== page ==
G. Sivan Srinivasan’s ‘Karumari Creations’ has staged plays across the State for the past three decades. His troupe has been recognised by the Government of India and his dramas, focused on creating an awareness, were staged more than 4,000 times. He also had the opportunity to stage a drama promoting national integration in the presence of the then President of India late R. Venkatraman. He was the recipient of Culcon Award, Malcolm Heritage award, Wisdom International award, Perunthalaivar Kamarak award, Puducherry Government award etc. He had also acted in Cho Ramaswamy’s ‘Enge Brahmanan’ and 990 episodes of the TV serial ‘Roja’ produced by AVM. At present he is acting in different serials being telecast by Jaya TV, Vijay TV, Zee TV, etc.

Manimaran launched his drama career along with a group of friends at the age of 22. Due to financial crisis, all his friends abandoned him. But he continued his quest and boldly staged the play ‘Thangaiah? Thaarama?, which was a big hit. Under the auspices of Muthamizh Kalai Mandram he staged more than 30 plays. Besides acting, he was also in charge of story, dialogue and direction. Some of his plays that were staged have won prizes in the competitions held in Thanjavur, Tiruchi, Neyveli, Puducherry, Erode, Nagapattinam, etc. His drama troupe ‘Tamizhannai Kalai Mandram,’ which he promoted later won the best drama award in the contest conducted by South Indian Film Actors Association. Manimaran, who is 75-years old, is still active in the drama field.

K. Varadarajan began his career in theatre in 1983 through the play, ‘Sumangali.’ He has staged more than 500 plays so far and scripted about 15 social plays. He launched many drama schools in Namakkal, Salem and Erode districts. He won the ‘Kalai kaavalar’ and ‘Kalaiperarasu’ awards.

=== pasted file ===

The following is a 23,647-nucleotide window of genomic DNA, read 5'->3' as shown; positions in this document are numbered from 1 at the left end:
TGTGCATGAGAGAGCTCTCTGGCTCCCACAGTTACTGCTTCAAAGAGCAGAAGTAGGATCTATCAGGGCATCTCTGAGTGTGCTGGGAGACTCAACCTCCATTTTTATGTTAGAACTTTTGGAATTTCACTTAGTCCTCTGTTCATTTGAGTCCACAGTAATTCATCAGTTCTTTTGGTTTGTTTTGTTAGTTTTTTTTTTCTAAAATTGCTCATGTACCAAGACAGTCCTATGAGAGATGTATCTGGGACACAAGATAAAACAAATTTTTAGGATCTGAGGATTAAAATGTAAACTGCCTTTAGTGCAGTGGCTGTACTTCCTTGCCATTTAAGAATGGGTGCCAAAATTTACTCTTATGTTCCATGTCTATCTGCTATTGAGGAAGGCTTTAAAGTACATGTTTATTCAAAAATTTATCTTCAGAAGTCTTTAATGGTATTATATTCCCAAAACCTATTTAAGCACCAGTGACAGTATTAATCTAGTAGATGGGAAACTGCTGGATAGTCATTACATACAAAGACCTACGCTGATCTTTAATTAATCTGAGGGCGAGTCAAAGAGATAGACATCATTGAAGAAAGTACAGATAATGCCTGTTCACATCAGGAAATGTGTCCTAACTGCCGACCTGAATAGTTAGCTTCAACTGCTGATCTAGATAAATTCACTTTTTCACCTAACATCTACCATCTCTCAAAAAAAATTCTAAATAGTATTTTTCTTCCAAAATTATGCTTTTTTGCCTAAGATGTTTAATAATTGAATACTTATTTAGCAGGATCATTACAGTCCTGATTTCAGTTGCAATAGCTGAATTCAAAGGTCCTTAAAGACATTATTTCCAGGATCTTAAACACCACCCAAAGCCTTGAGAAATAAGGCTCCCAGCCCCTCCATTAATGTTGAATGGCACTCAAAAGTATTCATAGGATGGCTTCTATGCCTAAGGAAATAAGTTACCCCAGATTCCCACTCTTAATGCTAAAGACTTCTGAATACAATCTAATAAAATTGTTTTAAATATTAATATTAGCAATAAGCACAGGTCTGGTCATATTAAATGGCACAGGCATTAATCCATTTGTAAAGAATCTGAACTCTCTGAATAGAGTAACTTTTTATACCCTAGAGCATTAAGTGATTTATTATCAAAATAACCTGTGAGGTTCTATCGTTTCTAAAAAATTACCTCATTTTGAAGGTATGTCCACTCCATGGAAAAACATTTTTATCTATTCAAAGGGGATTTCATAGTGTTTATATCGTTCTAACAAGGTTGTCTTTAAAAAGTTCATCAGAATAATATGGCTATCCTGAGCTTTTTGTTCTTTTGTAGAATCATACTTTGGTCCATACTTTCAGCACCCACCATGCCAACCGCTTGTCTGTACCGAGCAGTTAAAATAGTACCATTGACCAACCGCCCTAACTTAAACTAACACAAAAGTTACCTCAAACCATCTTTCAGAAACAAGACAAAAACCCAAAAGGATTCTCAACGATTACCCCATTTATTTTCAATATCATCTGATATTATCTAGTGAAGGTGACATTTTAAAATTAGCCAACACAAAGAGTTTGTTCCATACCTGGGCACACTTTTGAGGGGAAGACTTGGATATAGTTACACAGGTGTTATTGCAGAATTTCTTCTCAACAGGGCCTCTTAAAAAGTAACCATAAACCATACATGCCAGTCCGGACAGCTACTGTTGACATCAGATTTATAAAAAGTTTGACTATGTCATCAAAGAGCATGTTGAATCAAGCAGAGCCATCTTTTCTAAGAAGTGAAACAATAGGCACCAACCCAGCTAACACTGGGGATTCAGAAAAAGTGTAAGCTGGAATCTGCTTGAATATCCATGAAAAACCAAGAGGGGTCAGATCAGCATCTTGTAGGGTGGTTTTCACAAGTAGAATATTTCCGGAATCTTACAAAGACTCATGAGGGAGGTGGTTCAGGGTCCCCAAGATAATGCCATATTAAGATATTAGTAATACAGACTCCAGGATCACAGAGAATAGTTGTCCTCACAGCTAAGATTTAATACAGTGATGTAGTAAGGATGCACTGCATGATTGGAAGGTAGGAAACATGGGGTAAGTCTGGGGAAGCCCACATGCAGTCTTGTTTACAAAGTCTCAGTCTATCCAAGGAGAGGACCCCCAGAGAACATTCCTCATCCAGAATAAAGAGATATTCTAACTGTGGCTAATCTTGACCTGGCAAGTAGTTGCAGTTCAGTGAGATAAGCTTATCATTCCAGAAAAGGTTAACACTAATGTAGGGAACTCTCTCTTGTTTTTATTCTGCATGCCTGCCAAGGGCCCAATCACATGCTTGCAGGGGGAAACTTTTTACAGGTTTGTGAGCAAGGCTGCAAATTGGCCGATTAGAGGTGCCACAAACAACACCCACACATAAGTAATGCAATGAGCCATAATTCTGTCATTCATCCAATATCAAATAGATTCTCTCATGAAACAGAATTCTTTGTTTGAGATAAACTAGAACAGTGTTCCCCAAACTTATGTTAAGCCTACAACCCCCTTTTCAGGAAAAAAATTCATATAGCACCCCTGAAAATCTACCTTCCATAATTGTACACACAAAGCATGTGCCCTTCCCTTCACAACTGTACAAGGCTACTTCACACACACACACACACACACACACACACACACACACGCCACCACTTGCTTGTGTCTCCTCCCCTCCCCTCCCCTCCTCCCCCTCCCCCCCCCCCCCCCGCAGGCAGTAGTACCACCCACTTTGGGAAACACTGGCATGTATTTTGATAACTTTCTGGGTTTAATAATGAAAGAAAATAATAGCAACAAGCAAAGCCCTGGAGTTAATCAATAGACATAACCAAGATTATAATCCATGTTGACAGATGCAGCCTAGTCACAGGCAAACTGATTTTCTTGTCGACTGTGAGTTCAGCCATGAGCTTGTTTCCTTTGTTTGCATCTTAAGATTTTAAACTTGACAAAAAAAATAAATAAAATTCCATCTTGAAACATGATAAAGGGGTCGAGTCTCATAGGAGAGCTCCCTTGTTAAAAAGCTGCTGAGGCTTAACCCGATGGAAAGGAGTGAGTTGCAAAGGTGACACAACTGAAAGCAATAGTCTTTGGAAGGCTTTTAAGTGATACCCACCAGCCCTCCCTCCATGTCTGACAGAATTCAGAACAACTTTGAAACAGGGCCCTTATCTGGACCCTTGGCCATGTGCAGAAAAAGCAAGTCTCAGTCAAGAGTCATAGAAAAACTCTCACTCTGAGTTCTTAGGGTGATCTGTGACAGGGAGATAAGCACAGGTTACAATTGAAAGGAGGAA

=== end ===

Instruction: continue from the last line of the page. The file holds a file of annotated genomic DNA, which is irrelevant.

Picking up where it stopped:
K. Barakath Ali of Ramanathapuram district and A. Ahmed Ibrahim of Madurai, are disciples of Madurai Tipu Sulthan. Barakath Ali had acted as hero in the drama ‘Pudhu Kathal.’ This role fetched him the outstanding actor award. Ahmed Ibrahim is also a good cameraman.

http://www.thehindu.com/arts/theatre/on ... 054355.ece


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 Post subject: Re: Arts & Culture
PostPosted: Tue Oct 23, 2012 8:16 am 
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CM’s announcement comes as music to ears

The Chief Minister has sanctioned Rs.6 lakhs for providing musical instruments and costumes to about 100 folk and drama artistes in an effort to promote art and culture in the State.

The State Department of Art and Culture will implement this project through the six regional cultural centres in the State.

Steps have already been initiated for identifying the beneficiaries and the instruments and costumes will be provided within a month, said R.Gunasekaran, secretary, Folk Artistes Welfare Board, while speaking at the valediction of the drama competition organised by the South Zone Cultural Centre, Thanjavur, State Department of Art and Culture and Tiruchi-based Annai Stage Creations at Rasika Ranjana Sabha auditorium in the city on Sunday evening.